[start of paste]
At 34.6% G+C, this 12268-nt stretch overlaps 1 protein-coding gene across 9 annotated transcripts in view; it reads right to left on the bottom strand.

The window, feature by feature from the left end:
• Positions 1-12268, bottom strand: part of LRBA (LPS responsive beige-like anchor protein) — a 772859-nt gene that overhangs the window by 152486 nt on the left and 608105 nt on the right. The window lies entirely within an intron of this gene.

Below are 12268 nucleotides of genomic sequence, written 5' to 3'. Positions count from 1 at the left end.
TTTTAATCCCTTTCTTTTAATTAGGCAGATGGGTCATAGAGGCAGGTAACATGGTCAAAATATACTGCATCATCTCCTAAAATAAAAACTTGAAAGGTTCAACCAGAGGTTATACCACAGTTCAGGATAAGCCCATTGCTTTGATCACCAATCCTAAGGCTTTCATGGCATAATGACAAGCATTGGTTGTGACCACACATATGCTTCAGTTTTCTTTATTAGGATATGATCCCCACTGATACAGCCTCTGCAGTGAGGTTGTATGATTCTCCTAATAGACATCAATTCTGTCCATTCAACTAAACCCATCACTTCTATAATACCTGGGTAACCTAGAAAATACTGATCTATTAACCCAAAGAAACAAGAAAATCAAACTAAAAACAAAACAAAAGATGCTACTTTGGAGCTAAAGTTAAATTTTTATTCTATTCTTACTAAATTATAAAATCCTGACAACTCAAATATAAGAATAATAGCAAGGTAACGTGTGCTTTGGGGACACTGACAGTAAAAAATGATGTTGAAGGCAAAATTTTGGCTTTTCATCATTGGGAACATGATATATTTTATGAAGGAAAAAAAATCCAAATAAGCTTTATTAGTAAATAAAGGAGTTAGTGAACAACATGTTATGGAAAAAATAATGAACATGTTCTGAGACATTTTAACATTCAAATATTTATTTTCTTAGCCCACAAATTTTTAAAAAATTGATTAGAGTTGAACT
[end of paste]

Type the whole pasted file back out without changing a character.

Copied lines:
At 34.6% G+C, this 12268-nt stretch overlaps 1 protein-coding gene across 9 annotated transcripts in view; it reads right to left on the bottom strand.

The window, feature by feature from the left end:
• Positions 1-12268, bottom strand: part of LRBA (LPS responsive beige-like anchor protein) — a 772859-nt gene that overhangs the window by 152486 nt on the left and 608105 nt on the right. The window lies entirely within an intron of this gene.

Below are 12268 nucleotides of genomic sequence, written 5' to 3'. Positions count from 1 at the left end.
TTTTAATCCCTTTCTTTTAATTAGGCAGATGGGTCATAGAGGCAGGTAACATGGTCAAAATATACTGCATCATCTCCTAAAATAAAAACTTGAAAGGTTCAACCAGAGGTTATACCACAGTTCAGGATAAGCCCATTGCTTTGATCACCAATCCTAAGGCTTTCATGGCATAATGACAAGCATTGGTTGTGACCACACATATGCTTCAGTTTTCTTTATTAGGATATGATCCCCACTGATACAGCCTCTGCAGTGAGGTTGTATGATTCTCCTAATAGACATCAATTCTGTCCATTCAACTAAACCCATCACTTCTATAATACCTGGGTAACCTAGAAAATACTGATCTATTAACCCAAAGAAACAAGAAAATCAAACTAAAAACAAAACAAAAGATGCTACTTTGGAGCTAAAGTTAAATTTTTATTCTATTCTTACTAAATTATAAAATCCTGACAACTCAAATATAAGAATAATAGCAAGGTAACGTGTGCTTTGGGGACACTGACAGTAAAAAATGATGTTGAAGGCAAAATTTTGGCTTTTCATCATTGGGAACATGATATATTTTATGAAGGAAAAAAAATCCAAATAAGCTTTATTAGTAAATAAAGGAGTTAGTGAACAACATGTTATGGAAAAAATAATGAACATGTTCTGAGACATTTTAACATTCAAATATTTATTTTCTTAGCCCACAAATTTTTAAAAAATTGATTAGAGTTGAACT